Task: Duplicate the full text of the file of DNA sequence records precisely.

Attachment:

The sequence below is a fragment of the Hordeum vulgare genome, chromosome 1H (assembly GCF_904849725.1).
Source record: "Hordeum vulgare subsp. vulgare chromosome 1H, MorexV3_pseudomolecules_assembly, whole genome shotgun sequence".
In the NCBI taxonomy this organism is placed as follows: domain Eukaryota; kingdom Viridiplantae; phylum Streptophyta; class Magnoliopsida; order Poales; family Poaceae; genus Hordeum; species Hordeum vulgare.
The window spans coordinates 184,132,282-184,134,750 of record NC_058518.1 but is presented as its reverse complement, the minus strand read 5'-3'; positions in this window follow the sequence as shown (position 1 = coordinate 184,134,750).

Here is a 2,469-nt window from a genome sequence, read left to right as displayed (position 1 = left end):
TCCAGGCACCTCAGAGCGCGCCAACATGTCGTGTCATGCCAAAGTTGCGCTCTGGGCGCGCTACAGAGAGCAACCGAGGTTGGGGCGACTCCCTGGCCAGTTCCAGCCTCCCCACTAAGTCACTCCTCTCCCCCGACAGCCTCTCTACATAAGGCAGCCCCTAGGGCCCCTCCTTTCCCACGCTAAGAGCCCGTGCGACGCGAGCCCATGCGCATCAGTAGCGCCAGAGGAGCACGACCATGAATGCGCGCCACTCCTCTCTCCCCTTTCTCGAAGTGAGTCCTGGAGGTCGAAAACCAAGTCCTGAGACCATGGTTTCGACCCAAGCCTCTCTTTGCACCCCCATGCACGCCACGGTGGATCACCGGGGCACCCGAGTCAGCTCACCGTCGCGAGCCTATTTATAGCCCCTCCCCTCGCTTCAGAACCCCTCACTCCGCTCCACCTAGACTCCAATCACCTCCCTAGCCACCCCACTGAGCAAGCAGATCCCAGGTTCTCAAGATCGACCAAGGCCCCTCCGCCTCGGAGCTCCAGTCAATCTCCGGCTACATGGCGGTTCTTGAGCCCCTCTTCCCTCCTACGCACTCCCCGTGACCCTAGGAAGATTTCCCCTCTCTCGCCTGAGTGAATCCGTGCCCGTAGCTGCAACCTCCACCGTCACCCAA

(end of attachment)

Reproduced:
The sequence below is a fragment of the Hordeum vulgare genome, chromosome 1H (assembly GCF_904849725.1).
Source record: "Hordeum vulgare subsp. vulgare chromosome 1H, MorexV3_pseudomolecules_assembly, whole genome shotgun sequence".
In the NCBI taxonomy this organism is placed as follows: domain Eukaryota; kingdom Viridiplantae; phylum Streptophyta; class Magnoliopsida; order Poales; family Poaceae; genus Hordeum; species Hordeum vulgare.
The window spans coordinates 184,132,282-184,134,750 of record NC_058518.1 but is presented as its reverse complement, the minus strand read 5'-3'; positions in this window follow the sequence as shown (position 1 = coordinate 184,134,750).

Here is a 2,469-nt window from a genome sequence, read left to right as displayed (position 1 = left end):
TCCAGGCACCTCAGAGCGCGCCAACATGTCGTGTCATGCCAAAGTTGCGCTCTGGGCGCGCTACAGAGAGCAACCGAGGTTGGGGCGACTCCCTGGCCAGTTCCAGCCTCCCCACTAAGTCACTCCTCTCCCCCGACAGCCTCTCTACATAAGGCAGCCCCTAGGGCCCCTCCTTTCCCACGCTAAGAGCCCGTGCGACGCGAGCCCATGCGCATCAGTAGCGCCAGAGGAGCACGACCATGAATGCGCGCCACTCCTCTCTCCCCTTTCTCGAAGTGAGTCCTGGAGGTCGAAAACCAAGTCCTGAGACCATGGTTTCGACCCAAGCCTCTCTTTGCACCCCCATGCACGCCACGGTGGATCACCGGGGCACCCGAGTCAGCTCACCGTCGCGAGCCTATTTATAGCCCCTCCCCTCGCTTCAGAACCCCTCACTCCGCTCCACCTAGACTCCAATCACCTCCCTAGCCACCCCACTGAGCAAGCAGATCCCAGGTTCTCAAGATCGACCAAGGCCCCTCCGCCTCGGAGCTCCAGTCAATCTCCGGCTACATGGCGGTTCTTGAGCCCCTCTTCCCTCCTACGCACTCCCCGTGACCCTAGGAAGATTTCCCCTCTCTCGCCTGAGTGAATCCGTGCCCGTAGCTGCAACCTCCACCGTCACCCAA